The existence of transient mass fluctuations in objects subjected to large accelerations and rapid changes in acceleration depends upon "Mach's principle" and some peculiarities of "radiation reaction" forces. Mach's principle is the assertion that the physical origin of all inertial reaction forces is an interaction of the object with chiefly the most distant matter in the universe. (Inertial reaction forces are those things that push back on you when you push on stuff.) Radiation reaction forces are experienced by charged objects as they "launch" energy in the form of radiation when they are accelerated by external forces. (These are recoil forces, like those experienced when "launching" bullets out of a gun in your hand.) When examined, the origin of inertia and radiation reaction turn out to have some very strange consequences, notwithstanding that no "new physics" is involved. These ideas are explored in the following material.
The main document is kept free of detailed arguments and mathematics so that the conceptual argument is relatively unencumbered by technical details. It is written in interrogatory style to directly address questions you may have about this stuff. Links to more detailed discussions attended by some math are provided for several of the key ideas. I have tried to keep the exposition everywhere one that can be followed by anyone with only a modest technical background.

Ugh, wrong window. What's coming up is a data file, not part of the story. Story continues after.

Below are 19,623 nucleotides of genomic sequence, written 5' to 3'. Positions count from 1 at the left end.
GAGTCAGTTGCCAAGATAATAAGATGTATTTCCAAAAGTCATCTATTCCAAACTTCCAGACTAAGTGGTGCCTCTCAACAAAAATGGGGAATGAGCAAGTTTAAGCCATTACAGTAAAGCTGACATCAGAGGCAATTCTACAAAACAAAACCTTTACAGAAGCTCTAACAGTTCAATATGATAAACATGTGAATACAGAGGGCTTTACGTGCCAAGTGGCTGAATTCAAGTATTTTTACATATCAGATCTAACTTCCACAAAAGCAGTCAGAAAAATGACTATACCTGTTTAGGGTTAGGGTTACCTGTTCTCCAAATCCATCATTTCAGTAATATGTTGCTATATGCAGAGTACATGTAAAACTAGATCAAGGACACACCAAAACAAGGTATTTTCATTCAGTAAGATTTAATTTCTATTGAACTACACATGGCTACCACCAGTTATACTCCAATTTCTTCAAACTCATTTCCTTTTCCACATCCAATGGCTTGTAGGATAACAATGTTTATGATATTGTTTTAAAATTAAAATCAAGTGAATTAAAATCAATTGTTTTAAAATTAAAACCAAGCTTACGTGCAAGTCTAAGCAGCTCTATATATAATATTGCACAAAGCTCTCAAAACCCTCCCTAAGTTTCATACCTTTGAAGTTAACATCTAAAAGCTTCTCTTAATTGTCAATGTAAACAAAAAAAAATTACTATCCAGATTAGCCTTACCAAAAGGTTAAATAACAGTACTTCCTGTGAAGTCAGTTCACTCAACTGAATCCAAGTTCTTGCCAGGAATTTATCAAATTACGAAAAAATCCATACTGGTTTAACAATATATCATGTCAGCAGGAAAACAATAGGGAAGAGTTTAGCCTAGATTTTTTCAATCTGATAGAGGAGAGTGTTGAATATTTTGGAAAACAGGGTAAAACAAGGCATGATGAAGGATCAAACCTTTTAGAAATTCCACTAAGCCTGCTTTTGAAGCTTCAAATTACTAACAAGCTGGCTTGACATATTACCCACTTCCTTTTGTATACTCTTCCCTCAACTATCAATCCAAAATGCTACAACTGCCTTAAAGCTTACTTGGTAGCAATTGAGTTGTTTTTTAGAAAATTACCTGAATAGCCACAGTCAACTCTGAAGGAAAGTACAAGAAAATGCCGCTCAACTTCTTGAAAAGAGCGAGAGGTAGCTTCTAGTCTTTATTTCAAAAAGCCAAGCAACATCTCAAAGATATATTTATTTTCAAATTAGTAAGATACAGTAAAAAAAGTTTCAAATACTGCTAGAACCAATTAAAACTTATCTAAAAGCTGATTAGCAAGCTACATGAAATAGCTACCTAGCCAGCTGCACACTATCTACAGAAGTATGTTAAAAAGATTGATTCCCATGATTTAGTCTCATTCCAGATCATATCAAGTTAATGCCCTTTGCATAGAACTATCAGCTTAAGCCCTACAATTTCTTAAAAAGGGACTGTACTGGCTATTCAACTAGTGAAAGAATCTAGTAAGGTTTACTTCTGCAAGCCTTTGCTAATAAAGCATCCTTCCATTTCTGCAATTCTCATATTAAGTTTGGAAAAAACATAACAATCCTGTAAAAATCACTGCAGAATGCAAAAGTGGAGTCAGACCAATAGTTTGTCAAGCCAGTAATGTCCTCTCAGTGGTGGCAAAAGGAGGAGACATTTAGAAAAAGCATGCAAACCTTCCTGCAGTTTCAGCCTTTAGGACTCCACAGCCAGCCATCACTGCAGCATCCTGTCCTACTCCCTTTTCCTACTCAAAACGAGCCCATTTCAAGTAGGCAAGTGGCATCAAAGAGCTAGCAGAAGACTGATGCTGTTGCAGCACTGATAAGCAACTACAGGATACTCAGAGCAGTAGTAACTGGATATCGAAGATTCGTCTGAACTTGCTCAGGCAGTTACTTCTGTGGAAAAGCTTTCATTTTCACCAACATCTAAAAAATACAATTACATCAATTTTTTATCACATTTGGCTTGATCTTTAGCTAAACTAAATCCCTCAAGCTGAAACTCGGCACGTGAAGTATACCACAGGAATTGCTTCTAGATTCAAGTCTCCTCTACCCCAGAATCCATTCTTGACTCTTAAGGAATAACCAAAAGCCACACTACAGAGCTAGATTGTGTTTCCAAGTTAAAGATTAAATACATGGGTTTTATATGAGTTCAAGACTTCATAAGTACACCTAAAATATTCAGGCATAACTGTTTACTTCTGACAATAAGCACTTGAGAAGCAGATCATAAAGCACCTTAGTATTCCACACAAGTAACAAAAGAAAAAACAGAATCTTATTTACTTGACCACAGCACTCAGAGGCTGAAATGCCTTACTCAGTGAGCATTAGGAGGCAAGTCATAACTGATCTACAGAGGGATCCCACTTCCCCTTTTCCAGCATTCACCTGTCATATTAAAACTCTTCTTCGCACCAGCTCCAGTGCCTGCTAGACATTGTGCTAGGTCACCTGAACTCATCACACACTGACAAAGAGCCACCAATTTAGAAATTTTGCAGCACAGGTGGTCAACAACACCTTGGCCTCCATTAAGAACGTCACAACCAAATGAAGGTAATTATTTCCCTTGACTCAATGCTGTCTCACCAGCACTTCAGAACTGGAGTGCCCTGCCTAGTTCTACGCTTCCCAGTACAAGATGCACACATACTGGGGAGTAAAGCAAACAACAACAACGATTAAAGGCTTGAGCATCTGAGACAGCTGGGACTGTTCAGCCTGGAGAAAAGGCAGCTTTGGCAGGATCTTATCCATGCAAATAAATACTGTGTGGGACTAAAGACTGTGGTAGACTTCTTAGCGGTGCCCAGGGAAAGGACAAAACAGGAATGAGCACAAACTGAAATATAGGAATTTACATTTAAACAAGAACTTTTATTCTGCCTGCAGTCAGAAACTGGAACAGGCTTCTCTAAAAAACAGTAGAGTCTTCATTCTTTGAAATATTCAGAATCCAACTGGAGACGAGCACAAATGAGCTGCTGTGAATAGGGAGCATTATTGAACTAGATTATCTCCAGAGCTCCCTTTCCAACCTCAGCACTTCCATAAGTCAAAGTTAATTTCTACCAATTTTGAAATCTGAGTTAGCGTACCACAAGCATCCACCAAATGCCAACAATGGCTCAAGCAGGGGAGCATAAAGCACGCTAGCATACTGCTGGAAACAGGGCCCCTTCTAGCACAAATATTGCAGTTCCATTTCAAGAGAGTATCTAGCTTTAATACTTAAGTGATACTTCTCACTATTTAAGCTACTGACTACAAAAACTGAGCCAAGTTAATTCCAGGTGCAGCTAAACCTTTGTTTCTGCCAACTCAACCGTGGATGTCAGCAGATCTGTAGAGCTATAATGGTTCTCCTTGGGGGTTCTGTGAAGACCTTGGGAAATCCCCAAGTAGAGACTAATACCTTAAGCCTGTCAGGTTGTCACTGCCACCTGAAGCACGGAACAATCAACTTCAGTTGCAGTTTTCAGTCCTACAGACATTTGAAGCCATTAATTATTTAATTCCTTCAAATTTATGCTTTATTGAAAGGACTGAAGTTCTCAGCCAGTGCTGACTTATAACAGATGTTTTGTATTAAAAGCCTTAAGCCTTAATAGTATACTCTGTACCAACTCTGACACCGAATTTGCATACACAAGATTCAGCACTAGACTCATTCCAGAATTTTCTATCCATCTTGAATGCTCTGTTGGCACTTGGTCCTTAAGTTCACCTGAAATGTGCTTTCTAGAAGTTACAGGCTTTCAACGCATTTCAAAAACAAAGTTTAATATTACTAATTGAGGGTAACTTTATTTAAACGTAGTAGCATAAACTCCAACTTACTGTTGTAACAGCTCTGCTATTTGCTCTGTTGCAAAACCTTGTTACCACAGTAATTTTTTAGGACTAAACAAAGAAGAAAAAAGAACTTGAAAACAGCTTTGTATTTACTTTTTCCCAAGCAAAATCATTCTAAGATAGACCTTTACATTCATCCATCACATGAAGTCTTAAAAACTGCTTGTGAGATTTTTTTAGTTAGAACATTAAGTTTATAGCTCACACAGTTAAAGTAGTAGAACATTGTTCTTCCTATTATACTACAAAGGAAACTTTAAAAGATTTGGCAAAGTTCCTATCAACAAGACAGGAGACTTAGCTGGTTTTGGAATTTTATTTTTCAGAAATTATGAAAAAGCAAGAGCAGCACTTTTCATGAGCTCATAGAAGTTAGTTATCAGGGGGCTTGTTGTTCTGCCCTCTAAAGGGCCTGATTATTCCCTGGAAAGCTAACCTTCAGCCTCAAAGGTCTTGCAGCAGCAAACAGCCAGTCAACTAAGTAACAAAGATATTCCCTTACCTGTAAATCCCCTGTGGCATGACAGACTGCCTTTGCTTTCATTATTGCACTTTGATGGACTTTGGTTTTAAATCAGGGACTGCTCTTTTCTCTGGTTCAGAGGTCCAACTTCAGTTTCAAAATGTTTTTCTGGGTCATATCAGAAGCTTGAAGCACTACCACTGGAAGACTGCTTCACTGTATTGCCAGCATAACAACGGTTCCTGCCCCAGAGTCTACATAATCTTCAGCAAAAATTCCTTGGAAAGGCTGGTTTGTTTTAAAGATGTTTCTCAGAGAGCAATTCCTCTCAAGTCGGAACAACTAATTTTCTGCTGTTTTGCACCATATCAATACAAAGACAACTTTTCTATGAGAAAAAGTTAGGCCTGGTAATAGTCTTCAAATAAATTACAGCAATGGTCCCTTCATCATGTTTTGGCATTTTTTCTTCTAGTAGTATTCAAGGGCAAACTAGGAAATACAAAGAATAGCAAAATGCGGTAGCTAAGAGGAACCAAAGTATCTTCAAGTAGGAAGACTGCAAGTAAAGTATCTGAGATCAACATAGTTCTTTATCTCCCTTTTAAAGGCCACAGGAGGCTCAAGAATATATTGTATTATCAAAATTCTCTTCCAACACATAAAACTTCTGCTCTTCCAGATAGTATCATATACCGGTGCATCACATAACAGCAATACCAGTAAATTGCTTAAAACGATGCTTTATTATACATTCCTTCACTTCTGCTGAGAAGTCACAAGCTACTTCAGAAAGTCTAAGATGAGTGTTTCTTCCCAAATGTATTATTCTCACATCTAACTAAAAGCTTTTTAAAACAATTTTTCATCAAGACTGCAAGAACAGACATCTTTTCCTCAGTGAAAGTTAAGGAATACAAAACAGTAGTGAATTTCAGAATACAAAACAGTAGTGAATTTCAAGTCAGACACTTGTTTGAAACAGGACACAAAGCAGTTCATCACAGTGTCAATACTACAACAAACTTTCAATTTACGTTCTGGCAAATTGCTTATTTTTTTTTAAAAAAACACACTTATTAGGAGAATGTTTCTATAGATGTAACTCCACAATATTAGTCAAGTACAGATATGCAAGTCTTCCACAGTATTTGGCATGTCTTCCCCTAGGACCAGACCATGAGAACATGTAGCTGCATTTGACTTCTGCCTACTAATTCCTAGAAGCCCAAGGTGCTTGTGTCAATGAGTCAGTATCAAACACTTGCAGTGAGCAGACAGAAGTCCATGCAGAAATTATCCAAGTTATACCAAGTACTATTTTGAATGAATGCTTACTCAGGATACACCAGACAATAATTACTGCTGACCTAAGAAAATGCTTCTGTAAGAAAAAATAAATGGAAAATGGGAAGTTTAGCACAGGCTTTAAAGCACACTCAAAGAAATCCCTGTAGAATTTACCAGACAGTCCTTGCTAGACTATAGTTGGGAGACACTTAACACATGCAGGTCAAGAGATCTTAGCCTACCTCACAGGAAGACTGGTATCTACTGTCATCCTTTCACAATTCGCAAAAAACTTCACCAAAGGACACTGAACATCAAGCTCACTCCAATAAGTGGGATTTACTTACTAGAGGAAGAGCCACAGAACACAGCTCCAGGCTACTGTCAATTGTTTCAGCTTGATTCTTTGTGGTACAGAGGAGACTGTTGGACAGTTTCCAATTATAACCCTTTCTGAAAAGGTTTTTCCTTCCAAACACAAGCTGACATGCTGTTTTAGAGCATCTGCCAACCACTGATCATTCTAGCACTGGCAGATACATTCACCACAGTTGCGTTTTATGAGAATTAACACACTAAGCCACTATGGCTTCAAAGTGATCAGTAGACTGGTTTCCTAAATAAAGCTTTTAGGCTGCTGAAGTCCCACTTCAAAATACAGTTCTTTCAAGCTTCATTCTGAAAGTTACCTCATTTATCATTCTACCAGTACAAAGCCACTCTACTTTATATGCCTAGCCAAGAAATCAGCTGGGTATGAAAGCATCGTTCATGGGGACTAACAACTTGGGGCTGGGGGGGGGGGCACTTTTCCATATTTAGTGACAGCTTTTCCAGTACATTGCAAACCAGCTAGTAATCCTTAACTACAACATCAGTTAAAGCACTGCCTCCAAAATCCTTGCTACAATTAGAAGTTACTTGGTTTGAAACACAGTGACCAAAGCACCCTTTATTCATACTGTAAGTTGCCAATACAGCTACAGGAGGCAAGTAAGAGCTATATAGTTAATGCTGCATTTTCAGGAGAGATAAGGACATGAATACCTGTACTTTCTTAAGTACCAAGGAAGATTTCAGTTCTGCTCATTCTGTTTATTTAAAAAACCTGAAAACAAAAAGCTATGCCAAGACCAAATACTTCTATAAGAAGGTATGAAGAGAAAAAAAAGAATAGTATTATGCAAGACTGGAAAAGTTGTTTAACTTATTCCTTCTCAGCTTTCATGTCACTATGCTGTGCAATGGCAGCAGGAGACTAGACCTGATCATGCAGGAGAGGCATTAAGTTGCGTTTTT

What is the origin of inertia?
- According to Newton (and others, to this day) inertia is an inherent property of matter that is independent of all other things in the universe. It is unaffected by the presence or absence of the other matter elsewhere in the universe.
- Inertial reaction forces are thought by some to arise from the interaction of accelerated objects with a local medium, a medium that is present everywhere. (A fashionable candidate for such a scheme in some quarters today is the putative zero point vacuum fluctuation electromagnetic field. There are compelling reasons to ignore schemes of this sort.)
- General relativity theory, for universes like ours, says that the origin of inertial reaction forces in accelerated (relative to the "fixed stars") local objects is the gravitational "field" created here chiefly by the presence of the most distant matter in the universe. (This is "Mach's principle", so named by Einstein.)